with Hyunwoo Oh, Yukari Yamauchi, Andrei Alexandru, Paulo Bedaque, Henry Lamm, Neill Warrington

September 5, 2022 at אוניברסיטת תל אביב

\[
Z = \int d x\; e^{-x^2 - {\color{red}2 i \alpha x}}
\]
\[\color{blue}
Z_Q = \int d x \; e^{-x^2}
\]

We must sample with respect to the quenched Boltzmann factor. Observables are computed via \[ \langle \mathcal O \rangle = \frac{\langle\mathcal O e^{-i S_I} \rangle_Q}{\langle e^{-i S_I}\rangle_Q} \]

The sign problem is measured by \[ \langle \sigma\rangle \equiv \frac Z {Z_Q} \sim e^{-\alpha^2} \]

The Boltzmann factor \(e^{-S}\) is complex. Sample with \(e^{-S_R}\) and reweight. \[ \langle\sigma\rangle = \frac{\int e^{-S}}{\int |e^{-S}|} \]

Theorem: the integral of a holomorphic function is unchanged by contour deformation.

Relativistic fermions in \(1+1\) dimensions with a repulsive 2-body interaction. \[ S_{\mathrm{thirring}} = \frac 1 {2 g^2}\sum_{x,\mu} \big(1 - \cos A_\mu(x)\big)- \frac{N_f}{2} \log \det K[A] \]

The \(N_f=1\) theory is exactly solvable. Strong coupling marked by \(m_B \sim m_F\).

Evolve every point on the real plane according to the **holomorphic gradient flow**:
\[
\frac{d z}{dt} = \left({\frac{\partial S}{\partial z}}\right)^*
\]
For short flow times, improves the average sign by decreasing the quenched partition function. (Maximally efficient!)
\[
Z_Q = \int dz\, |e^{-S}|
\]

Alas, evolving this ODE at every sample is dreadfully slow.

For an \(8^4\) QCD lattice, evaluating the Jacobian determinant requires a \(10^5 \times 10^5\) matrix. (\(\sim 10\) times larger than the Dirac matrix)

**Algorithm:**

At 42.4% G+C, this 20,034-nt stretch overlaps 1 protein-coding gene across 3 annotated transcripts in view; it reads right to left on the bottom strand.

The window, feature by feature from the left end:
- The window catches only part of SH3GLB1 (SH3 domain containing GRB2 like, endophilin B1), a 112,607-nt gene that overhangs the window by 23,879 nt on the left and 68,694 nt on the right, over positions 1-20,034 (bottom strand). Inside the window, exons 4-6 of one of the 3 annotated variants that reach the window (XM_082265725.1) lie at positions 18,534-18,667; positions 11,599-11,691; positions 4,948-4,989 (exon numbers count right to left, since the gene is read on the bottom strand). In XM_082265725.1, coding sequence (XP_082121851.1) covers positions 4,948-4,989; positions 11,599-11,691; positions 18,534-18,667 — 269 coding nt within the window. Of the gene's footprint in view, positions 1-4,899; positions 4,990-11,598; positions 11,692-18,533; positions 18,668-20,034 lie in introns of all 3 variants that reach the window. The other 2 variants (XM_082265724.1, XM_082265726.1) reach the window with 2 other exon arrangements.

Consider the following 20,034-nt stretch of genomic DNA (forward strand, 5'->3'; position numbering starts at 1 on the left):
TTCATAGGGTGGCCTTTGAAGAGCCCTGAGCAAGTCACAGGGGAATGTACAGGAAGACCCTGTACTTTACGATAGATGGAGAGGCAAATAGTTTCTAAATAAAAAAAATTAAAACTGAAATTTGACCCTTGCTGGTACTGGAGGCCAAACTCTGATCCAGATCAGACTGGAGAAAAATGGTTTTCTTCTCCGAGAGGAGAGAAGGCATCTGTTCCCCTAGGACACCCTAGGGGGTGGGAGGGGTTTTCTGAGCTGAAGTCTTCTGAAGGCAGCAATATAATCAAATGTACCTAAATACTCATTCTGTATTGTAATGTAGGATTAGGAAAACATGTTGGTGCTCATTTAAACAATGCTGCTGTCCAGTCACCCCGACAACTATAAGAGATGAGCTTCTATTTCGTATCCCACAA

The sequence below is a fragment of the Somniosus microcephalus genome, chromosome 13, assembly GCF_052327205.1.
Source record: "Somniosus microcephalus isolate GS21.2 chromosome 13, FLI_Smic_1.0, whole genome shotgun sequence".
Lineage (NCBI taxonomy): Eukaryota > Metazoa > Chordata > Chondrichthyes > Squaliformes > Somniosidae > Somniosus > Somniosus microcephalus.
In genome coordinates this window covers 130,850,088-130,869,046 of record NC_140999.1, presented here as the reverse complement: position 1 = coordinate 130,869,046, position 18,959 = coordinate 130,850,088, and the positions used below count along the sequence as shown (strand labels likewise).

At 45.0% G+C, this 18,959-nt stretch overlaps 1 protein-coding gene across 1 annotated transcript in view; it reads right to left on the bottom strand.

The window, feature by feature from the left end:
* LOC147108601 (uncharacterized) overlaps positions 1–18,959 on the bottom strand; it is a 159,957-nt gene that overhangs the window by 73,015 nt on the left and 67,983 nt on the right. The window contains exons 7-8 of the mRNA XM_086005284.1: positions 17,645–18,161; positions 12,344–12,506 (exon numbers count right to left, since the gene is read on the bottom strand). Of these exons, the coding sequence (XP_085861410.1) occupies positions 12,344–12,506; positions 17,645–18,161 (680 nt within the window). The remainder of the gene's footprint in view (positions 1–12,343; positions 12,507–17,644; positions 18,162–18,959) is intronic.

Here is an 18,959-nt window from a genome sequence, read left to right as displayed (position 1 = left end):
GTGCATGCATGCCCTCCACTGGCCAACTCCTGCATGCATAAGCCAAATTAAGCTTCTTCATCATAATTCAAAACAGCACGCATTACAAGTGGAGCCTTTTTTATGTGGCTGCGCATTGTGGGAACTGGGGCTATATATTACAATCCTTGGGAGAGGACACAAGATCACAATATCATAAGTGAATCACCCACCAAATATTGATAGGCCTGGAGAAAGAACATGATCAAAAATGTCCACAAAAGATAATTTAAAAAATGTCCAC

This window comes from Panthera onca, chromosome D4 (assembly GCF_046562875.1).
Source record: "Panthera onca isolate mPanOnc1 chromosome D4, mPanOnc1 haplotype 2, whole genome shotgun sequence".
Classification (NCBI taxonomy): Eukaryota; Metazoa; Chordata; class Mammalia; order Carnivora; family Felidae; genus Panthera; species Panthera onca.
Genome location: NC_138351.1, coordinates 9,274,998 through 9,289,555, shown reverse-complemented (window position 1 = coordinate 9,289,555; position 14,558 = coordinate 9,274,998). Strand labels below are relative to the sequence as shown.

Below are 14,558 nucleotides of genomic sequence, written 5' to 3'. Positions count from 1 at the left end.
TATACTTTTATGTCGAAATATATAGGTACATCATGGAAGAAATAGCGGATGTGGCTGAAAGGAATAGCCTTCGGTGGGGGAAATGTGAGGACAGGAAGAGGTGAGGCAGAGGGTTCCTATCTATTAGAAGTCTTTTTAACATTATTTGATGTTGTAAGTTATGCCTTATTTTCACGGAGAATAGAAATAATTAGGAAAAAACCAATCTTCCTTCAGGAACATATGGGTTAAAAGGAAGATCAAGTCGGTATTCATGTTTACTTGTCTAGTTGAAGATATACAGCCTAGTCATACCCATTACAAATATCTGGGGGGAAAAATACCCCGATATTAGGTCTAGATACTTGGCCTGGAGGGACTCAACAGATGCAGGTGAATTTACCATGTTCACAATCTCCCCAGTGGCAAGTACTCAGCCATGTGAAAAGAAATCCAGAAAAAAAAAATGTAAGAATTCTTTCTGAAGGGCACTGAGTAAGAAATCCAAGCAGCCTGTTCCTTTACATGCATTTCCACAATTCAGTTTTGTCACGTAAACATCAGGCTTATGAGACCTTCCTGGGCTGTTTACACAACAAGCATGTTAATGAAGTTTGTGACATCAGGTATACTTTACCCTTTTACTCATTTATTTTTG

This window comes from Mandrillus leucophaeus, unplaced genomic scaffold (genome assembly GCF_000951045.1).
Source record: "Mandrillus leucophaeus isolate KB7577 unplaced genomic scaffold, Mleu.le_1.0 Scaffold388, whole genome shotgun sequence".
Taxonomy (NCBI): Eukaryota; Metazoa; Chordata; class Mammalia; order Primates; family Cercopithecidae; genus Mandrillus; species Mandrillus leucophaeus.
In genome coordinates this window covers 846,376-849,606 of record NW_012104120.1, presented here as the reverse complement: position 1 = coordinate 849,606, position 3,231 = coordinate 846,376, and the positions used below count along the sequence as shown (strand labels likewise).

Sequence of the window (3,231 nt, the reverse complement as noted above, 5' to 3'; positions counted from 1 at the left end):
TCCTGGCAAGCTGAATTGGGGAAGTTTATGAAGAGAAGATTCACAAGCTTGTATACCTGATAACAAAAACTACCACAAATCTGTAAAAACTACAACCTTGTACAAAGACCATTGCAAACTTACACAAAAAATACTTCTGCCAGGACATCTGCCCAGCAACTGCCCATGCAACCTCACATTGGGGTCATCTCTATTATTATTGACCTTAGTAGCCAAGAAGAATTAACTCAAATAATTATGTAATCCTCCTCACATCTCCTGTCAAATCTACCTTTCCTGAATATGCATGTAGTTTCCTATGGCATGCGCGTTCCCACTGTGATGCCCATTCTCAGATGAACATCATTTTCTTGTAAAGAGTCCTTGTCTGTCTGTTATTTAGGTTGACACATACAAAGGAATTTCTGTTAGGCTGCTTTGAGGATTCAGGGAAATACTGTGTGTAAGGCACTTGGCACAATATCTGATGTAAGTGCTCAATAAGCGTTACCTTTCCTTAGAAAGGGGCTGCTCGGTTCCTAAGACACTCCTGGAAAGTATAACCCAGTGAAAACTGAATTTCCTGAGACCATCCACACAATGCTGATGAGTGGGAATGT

- Sample many points from flowed manifold.
- Train neural network to approximate flow (supervised learning)
- Run Monte Carlo using approximated flow.

**Downsides:**

- Determinant computation still required.
- Many samples points required to train accurately.
- Flowed manifold is not optimal!

Evaluating \(\langle \sigma \rangle\) itself is hard. The sign problem manifests as a signal-to-noise problem.

But, we don't need to! We just need to minimize \(Z_Q\), and \[\color{green} \frac{d}{d t}\lambda = - \frac{\partial}{\partial \lambda} \log Z_Q \] has the form of a quenched (i.e., sign-free) observable!

This isn't complex analysis---it's a general principle. Contour deformations:

- Leave \(Z\) alone, while
- Potentially modifying \(Z_Q\).

Any strategy with those properties can be optimized in the same way.

Best results obtained with a simple ansatz, rather than a deep neural network: \[ \mathop{\mathrm{Im}} A_0(x) = a + b \cos \mathop{\mathrm{Re}} A_0(x) + c \cos \mathop{\mathrm{Re}} 2 A_0(x) \]

Goal: sample from \(p(z)\)

A **normalizing flow** is a map \(\phi\)
\[
\int_{-\infty}^x e^{-x^2} dx = \int_{-\infty}^{\phi(x)} p(z)\, dz
\]

Sample from the Gaussian, then apply \(\phi\).

(Any easily sampled distribution can replace the Gaussian.)

What if \(\phi(x)\) is complex?

Complex normalizing flow \(\Rightarrow\) contour deformation

A complex normalizing flow gives a locally perfect contour deformation